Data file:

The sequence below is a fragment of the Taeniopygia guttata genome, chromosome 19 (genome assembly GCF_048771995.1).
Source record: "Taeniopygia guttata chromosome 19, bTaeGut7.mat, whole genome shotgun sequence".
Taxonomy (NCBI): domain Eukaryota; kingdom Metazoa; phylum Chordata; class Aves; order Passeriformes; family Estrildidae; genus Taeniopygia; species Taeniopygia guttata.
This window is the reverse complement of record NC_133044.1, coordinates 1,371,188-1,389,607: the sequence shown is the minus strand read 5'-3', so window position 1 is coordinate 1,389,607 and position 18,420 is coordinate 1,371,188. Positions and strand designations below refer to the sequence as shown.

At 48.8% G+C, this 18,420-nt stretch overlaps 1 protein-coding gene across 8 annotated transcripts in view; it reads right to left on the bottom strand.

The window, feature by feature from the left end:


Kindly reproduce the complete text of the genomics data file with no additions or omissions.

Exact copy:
The sequence below is a fragment of the Taeniopygia guttata genome, chromosome 19 (genome assembly GCF_048771995.1).
Source record: "Taeniopygia guttata chromosome 19, bTaeGut7.mat, whole genome shotgun sequence".
Taxonomy (NCBI): domain Eukaryota; kingdom Metazoa; phylum Chordata; class Aves; order Passeriformes; family Estrildidae; genus Taeniopygia; species Taeniopygia guttata.
This window is the reverse complement of record NC_133044.1, coordinates 1,371,188-1,389,607: the sequence shown is the minus strand read 5'-3', so window position 1 is coordinate 1,389,607 and position 18,420 is coordinate 1,371,188. Positions and strand designations below refer to the sequence as shown.

At 48.8% G+C, this 18,420-nt stretch overlaps 1 protein-coding gene across 8 annotated transcripts in view; it reads right to left on the bottom strand.

The window, feature by feature from the left end: